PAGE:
for many heavy hitting insurance company upper echelon executives.

“Just the facts ma am, the defense attorney exclaims in

exasperation on Page 122 of the three-inch thick document.

“We have been here for four hours.”

(A prudent insurance investigator must perforce deduce that

there is some method to Mildred Baker’s madness.)

Dorothy telephones Tyger later that day.

“Joe wants toget with you on a case in Baton Rouge,” she notes.

“It’s a white male, 28 years old, married, no children, located at Magic

Mountain Subdivision. All they have out there are subdivisions.”

Funny thing about that Magic Mountain name. There are about

as many magic mountains in Southeastern Louisiana as there are

ice castles or maple syrup trees. That is to say between zero and no way.



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“Anyhow,” Tyger asks, “where we going to meet?”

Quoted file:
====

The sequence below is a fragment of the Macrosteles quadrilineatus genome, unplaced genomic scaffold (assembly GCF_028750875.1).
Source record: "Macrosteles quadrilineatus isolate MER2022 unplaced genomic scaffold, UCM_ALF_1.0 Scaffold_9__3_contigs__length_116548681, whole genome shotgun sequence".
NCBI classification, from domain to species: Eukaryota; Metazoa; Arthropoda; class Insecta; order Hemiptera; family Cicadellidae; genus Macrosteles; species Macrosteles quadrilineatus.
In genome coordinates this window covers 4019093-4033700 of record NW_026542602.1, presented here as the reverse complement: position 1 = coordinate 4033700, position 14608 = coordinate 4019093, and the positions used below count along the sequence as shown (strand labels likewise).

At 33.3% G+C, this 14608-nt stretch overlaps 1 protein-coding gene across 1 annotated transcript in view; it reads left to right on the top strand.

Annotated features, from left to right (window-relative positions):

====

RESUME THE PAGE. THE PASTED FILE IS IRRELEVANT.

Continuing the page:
Dorothy pauses. “You know, Joe wouldn’t tell me,” she replies.

“Asked him. He just said he would find you. You know

how Joe is. Said be there for 9 a.m.”

Fine. That Joe Fine. Tyger is going all the way to Baton

Rouge and Joe Fine will find him somehow. Yeah, right.

No use thinking about it too much lest you blow out too

many brain cells. Tyger plans on taking the easiest path

by following Dorothy’s instructions.

Let the chips fall where they may.

Up and atoms the next morning, on l-10 west across

the Bonnet Carre Spillway, the long death stretch with no

turnarounds spanning the distance between Kenner and Reserve.

The traffic fatality toll soars and astronomically crashes

whenever fog shrouds the 4-lane interstate. This

meteorological phenomenon occurs with alarming frequency.

No state official seems prepared to take action to prevent the tragedies.

Whizzing by St. John the Baptist and Ascension Parishes,

that damn cancer belt again Tyger skirts signs pointing

to Sorrento and Donaldsonville, finally reaching the outer fringes

of Baton Rouge where Interstates 10 and 12 coalesce.